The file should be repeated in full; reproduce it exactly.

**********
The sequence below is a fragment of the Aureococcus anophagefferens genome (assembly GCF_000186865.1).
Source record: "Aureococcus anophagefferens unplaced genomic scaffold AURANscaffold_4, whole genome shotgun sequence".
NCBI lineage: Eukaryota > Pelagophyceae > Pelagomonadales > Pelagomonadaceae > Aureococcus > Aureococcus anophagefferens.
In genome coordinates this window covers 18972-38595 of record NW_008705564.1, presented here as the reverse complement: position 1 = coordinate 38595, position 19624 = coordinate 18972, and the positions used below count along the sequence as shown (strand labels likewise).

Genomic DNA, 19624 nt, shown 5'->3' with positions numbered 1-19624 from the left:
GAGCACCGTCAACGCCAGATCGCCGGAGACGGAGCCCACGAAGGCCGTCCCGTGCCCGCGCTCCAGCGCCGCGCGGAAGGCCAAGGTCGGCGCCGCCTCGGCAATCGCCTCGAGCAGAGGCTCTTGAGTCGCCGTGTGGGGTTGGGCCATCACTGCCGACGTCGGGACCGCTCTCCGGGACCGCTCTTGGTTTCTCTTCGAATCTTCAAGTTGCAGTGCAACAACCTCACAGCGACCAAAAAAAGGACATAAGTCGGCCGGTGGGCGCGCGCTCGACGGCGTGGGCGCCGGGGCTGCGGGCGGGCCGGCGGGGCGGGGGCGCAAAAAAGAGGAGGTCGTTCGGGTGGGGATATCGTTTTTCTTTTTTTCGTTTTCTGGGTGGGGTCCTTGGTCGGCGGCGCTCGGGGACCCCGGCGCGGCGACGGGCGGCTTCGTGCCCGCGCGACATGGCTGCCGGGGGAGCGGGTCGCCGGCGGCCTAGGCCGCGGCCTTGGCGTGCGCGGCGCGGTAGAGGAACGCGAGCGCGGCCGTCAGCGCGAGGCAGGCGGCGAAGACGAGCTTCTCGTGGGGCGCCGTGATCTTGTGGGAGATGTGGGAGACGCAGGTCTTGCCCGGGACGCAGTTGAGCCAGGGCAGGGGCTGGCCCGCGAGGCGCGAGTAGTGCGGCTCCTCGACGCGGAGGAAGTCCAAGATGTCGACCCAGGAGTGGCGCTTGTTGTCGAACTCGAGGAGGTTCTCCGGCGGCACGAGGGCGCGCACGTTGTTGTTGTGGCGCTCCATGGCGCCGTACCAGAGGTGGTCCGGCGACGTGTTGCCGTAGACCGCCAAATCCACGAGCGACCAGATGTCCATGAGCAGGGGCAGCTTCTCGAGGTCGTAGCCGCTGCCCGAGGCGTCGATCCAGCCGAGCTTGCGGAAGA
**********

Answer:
The sequence below is a fragment of the Aureococcus anophagefferens genome (assembly GCF_000186865.1).
Source record: "Aureococcus anophagefferens unplaced genomic scaffold AURANscaffold_4, whole genome shotgun sequence".
NCBI lineage: Eukaryota > Pelagophyceae > Pelagomonadales > Pelagomonadaceae > Aureococcus > Aureococcus anophagefferens.
In genome coordinates this window covers 18972-38595 of record NW_008705564.1, presented here as the reverse complement: position 1 = coordinate 38595, position 19624 = coordinate 18972, and the positions used below count along the sequence as shown (strand labels likewise).

Genomic DNA, 19624 nt, shown 5'->3' with positions numbered 1-19624 from the left:
GAGCACCGTCAACGCCAGATCGCCGGAGACGGAGCCCACGAAGGCCGTCCCGTGCCCGCGCTCCAGCGCCGCGCGGAAGGCCAAGGTCGGCGCCGCCTCGGCAATCGCCTCGAGCAGAGGCTCTTGAGTCGCCGTGTGGGGTTGGGCCATCACTGCCGACGTCGGGACCGCTCTCCGGGACCGCTCTTGGTTTCTCTTCGAATCTTCAAGTTGCAGTGCAACAACCTCACAGCGACCAAAAAAAGGACATAAGTCGGCCGGTGGGCGCGCGCTCGACGGCGTGGGCGCCGGGGCTGCGGGCGGGCCGGCGGGGCGGGGGCGCAAAAAAGAGGAGGTCGTTCGGGTGGGGATATCGTTTTTCTTTTTTTCGTTTTCTGGGTGGGGTCCTTGGTCGGCGGCGCTCGGGGACCCCGGCGCGGCGACGGGCGGCTTCGTGCCCGCGCGACATGGCTGCCGGGGGAGCGGGTCGCCGGCGGCCTAGGCCGCGGCCTTGGCGTGCGCGGCGCGGTAGAGGAACGCGAGCGCGGCCGTCAGCGCGAGGCAGGCGGCGAAGACGAGCTTCTCGTGGGGCGCCGTGATCTTGTGGGAGATGTGGGAGACGCAGGTCTTGCCCGGGACGCAGTTGAGCCAGGGCAGGGGCTGGCCCGCGAGGCGCGAGTAGTGCGGCTCCTCGACGCGGAGGAAGTCCAAGATGTCGACCCAGGAGTGGCGCTTGTTGTCGAACTCGAGGAGGTTCTCCGGCGGCACGAGGGCGCGCACGTTGTTGTTGTGGCGCTCCATGGCGCCGTACCAGAGGTGGTCCGGCGACGTGTTGCCGTAGACCGCCAAATCCACGAGCGACCAGATGTCCATGAGCAGGGGCAGCTTCTCGAGGTCGTAGCCGCTGCCCGAGGCGTCGATCCAGCCGAGCTTGCGGAAGA